UPMC CIO juggles priorities with vaccination rollout and April 5 info blocking rule deadline.
As new rules take effect April 5 to prevent information blocking by hospitals, University of Pittsburgh Medical Center (UPMC), a $21 billion nonprofit headquartered in Pittsburgh, will be one of the larger health systems scrutinized early on for compliance. Like other organizations, UPMC has had to juggle multiple IT priorities to meet the changing healthcare landscape.
Ed McCallister, senior vice president and chief information officer of UPMC, leads a team of more than 2,000 professionals in UPMC's Information Services Division. HealthLeaders spoke with McAllister about UPMC's preparedness for the April 5 information blocking deadline, vaccination scheduling, and the eventual migration of its data centers to the cloud.
Following are excerpts from the interview, lightly edited for space and clarity. We invite you to read Part 1 of this interview, where McCallister explores how remote working and telehealth have forever changed IT dynamics.
HealthLeaders: How much work have you had to do to get ready for the information blocking rule?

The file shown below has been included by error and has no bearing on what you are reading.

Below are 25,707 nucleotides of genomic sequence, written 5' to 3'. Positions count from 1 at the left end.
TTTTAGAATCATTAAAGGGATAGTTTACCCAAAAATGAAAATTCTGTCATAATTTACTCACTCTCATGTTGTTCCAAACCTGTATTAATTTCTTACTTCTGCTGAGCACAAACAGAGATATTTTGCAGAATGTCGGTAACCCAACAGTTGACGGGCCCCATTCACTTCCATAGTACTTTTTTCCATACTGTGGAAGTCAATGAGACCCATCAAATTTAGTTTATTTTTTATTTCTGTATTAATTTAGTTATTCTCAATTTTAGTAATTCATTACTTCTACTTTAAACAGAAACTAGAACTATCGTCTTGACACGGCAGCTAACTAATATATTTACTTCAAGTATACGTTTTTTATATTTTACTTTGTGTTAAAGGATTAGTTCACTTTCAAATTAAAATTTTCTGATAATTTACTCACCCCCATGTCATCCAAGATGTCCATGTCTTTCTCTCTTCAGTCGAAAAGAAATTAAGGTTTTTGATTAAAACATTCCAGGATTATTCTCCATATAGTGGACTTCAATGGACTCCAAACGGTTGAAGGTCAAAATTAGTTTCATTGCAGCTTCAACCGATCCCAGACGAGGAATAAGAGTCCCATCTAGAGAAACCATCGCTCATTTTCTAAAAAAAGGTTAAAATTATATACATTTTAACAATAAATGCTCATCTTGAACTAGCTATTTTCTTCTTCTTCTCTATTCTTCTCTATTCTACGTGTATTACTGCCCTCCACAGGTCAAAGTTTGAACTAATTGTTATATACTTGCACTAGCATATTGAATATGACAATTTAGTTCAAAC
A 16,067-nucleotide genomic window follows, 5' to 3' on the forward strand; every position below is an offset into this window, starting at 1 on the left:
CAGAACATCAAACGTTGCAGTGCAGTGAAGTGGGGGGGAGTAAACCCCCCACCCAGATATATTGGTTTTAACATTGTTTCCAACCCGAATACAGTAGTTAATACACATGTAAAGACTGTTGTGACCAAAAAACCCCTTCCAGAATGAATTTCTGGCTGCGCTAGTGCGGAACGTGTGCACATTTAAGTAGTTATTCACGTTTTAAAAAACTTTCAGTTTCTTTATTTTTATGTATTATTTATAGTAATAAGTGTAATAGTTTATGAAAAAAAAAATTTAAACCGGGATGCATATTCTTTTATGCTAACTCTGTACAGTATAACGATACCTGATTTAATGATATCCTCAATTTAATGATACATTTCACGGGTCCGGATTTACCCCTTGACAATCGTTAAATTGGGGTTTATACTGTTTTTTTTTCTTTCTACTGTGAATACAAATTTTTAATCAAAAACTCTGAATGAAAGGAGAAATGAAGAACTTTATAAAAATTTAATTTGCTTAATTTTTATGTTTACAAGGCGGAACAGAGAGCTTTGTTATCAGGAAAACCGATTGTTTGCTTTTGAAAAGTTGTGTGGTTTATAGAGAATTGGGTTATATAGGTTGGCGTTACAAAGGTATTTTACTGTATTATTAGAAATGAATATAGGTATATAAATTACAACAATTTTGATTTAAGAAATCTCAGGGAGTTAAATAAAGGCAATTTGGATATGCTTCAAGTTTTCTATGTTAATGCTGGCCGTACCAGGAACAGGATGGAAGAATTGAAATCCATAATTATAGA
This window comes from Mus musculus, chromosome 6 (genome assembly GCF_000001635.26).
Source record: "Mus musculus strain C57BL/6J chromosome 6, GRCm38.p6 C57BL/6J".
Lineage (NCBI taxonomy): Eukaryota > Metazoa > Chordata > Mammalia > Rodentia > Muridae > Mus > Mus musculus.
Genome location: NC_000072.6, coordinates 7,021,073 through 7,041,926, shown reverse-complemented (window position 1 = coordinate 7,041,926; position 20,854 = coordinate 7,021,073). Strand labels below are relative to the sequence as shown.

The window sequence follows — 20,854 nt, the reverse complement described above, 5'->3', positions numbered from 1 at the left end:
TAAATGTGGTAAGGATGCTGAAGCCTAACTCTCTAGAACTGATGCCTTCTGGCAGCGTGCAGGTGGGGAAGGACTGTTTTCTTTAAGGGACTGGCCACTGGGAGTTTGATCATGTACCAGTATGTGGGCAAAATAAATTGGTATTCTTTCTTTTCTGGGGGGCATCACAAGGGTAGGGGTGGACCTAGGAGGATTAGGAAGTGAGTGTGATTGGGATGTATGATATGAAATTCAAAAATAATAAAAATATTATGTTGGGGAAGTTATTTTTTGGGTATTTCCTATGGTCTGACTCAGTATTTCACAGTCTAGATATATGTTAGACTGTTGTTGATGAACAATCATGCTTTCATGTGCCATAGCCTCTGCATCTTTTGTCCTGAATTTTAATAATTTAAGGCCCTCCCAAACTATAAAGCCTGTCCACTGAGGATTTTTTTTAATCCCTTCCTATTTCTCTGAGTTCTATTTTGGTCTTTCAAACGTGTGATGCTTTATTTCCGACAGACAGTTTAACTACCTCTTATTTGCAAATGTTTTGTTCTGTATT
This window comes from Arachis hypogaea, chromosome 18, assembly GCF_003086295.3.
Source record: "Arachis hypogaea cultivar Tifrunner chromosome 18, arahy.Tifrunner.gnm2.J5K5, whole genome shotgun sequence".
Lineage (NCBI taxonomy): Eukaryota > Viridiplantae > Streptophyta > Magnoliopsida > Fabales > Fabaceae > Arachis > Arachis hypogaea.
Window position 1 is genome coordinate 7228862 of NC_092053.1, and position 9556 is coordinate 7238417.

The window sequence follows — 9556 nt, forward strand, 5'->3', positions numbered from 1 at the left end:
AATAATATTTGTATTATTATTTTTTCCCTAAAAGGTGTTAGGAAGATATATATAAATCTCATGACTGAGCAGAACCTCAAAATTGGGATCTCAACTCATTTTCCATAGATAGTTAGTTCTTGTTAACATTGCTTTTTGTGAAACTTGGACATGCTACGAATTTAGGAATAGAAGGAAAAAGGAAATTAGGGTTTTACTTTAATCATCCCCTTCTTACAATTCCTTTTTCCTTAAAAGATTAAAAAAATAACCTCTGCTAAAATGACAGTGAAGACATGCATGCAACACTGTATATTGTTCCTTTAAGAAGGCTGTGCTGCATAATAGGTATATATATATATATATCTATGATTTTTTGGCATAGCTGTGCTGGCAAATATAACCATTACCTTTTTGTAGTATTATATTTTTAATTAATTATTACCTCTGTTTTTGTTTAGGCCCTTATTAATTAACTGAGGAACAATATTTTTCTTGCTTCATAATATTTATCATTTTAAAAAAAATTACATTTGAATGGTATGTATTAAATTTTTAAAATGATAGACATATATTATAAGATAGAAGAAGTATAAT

Ed McCallister: The pandemic definitely created a challenge around it because of resources and priorities. We were preparing for it, we were taking the steps, and I'm comfortable that we'll be able to meet the requirements set forth around access to information. But it absolutely presented a challenge. When the rules were set, I didn't think that we'd have a development team working on a vaccine scheduling system, a vast tracking system. But I'm not uncomfortable that we won't be ready for it. Again, we have some time. And I think we've been thinking about it for a long time. It's that balance between providing our patients and our members of our health plan information that's necessary for them to be able to best manage their care with the HIPAA rules, and the privacy rules, as well as it's an ever-challenging world around cybersecurity.
Ed McCallister, senior vice president and chief information officer, UPMC (Photo courtesy of UPMC)
HL: How is vaccination scheduling going?
McCallister: You build when you need to, but you buy when you need to. So we partnered with a company to do biometrics called CERTIFY Global, and we collected over 1 million fingerprints, pre-pandemic, and it was going very smoothly. You walk in, you register yourself, you have a seat, and it worked out very well. We're using that vendor right now for the platform on our vaccine scheduling system.
HL: More providers are moving much of their IT infrastructure into the cloud—not just Microsoft 365—but also for electronic health record (EHR) infrastructure. Where are you on that journey?